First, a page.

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Old 02-07-2016, 02:16 AM
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Wow impressed. Nice job.
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Old 02-08-2016, 10:36 AM
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I am getting theaterials this week and trying this weekend thank you
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Old 02-08-2016, 10:45 AM
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Thanks for sharing!
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Old 02-08-2016, 12:07 PM
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Jeremy,

Great tutorial! Just to see if I have it right: The LCD is sandwiched between a piece of polarizer film on each side oriented at 90 degrees to eachother and then a piece of reflective film is attached to the back of the LCD over the piece of polarizer film?

Thanks,
Mark
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Old 02-08-2016, 01:54 PM
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Mark,

That sounds correct.

To clarify, from the front, you have:
polarizer
LCD
polarizer (90 degrees from front)
reflective material
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Old 02-08-2016, 03:08 PM
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Perfect! Thanks,
Mark
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Old 02-08-2016, 04:51 PM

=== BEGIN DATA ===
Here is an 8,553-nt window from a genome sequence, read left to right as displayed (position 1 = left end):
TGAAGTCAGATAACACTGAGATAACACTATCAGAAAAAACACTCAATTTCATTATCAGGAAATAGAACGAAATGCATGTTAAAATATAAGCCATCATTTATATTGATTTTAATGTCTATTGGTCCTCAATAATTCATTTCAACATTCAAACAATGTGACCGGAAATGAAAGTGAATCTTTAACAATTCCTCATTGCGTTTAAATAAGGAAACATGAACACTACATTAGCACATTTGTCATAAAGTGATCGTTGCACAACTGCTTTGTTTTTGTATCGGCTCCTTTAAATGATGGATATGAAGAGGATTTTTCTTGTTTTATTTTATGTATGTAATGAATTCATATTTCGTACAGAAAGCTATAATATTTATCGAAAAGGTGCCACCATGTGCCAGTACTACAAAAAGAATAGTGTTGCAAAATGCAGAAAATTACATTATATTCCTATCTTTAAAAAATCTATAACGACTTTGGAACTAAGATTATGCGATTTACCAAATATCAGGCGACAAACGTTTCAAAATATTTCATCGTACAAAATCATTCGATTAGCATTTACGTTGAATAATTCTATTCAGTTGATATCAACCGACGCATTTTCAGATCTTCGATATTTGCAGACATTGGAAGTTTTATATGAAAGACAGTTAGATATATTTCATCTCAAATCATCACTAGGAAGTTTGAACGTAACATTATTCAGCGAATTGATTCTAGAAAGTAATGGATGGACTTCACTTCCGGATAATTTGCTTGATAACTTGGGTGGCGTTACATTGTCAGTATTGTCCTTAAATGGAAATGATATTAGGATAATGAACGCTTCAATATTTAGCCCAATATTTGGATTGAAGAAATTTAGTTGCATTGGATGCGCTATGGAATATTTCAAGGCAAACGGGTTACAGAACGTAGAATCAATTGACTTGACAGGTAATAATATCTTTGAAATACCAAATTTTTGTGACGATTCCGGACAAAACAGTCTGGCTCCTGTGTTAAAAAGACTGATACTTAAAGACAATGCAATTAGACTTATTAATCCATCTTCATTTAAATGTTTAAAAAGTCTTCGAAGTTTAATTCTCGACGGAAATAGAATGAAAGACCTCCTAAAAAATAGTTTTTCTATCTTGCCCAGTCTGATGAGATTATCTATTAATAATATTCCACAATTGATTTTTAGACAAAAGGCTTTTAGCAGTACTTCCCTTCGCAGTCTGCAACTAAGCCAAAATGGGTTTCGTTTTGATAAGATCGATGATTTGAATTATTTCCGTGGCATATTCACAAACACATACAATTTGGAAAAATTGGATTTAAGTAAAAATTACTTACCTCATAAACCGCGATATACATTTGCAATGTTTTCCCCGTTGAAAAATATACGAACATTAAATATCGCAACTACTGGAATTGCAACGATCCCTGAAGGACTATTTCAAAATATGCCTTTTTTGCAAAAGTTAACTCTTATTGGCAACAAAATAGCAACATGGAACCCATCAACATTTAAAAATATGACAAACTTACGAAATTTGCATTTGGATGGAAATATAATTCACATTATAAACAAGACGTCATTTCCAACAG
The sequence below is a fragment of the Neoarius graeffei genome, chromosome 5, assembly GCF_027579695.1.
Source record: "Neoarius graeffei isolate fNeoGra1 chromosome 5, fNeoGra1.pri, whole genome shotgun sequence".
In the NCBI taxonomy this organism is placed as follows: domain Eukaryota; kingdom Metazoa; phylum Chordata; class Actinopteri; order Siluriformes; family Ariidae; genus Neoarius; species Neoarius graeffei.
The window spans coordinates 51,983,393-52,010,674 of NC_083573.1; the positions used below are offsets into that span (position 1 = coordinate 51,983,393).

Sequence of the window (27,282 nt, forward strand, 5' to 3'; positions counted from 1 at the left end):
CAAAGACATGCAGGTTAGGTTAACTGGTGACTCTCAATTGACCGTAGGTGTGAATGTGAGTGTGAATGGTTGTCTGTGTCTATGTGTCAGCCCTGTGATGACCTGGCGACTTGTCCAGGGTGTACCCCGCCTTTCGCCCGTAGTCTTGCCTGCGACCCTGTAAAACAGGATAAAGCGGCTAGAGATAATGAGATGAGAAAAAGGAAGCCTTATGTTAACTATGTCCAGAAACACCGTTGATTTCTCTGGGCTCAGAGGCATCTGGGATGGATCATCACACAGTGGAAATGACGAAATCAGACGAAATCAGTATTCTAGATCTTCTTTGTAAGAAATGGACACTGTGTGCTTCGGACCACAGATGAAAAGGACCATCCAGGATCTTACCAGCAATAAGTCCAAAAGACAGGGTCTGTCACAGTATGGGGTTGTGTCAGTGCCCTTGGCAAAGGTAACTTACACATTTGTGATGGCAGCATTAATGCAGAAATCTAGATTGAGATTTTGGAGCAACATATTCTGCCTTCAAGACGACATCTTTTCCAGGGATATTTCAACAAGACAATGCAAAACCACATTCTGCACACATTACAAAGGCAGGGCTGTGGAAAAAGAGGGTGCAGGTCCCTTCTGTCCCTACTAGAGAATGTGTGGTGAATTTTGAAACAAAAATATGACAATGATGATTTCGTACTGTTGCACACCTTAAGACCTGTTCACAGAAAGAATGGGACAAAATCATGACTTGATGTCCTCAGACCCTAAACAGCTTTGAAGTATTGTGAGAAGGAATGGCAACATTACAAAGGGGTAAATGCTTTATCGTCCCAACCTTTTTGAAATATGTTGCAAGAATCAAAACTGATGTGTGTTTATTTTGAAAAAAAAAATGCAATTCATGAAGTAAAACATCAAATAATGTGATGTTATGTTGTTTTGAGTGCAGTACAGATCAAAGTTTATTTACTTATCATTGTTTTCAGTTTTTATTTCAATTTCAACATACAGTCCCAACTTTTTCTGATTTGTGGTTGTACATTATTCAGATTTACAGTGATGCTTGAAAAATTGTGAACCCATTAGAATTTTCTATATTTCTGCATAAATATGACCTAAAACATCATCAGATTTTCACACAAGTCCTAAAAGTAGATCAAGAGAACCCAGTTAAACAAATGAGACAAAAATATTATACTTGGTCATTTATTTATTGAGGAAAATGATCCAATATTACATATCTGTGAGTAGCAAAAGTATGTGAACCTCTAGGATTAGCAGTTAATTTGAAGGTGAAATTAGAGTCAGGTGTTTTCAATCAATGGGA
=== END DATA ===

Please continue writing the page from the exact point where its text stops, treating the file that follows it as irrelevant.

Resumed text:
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Excellent
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Old 02-08-2016, 06:11 PM
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Great write up!!!!!
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Old 02-11-2016, 05:46 AM
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Excellent tutorial. Can you give some insight as to how you removed the internal tabs on the board. I'm a little leery for fear of damaging the board in the process. Thanks.
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Old 02-11-2016, 10:08 AM
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I used a small screwdriver, applied pressure to the side (as if you were "popping" off a snap) so, if/when it did slip, I would be stabbed instead of damaging the board. Suggest wearing safety glasses as the tab can "shear" off and go flying. The lighter green part of the board is the trace. Try to work so the force is going away from the traces.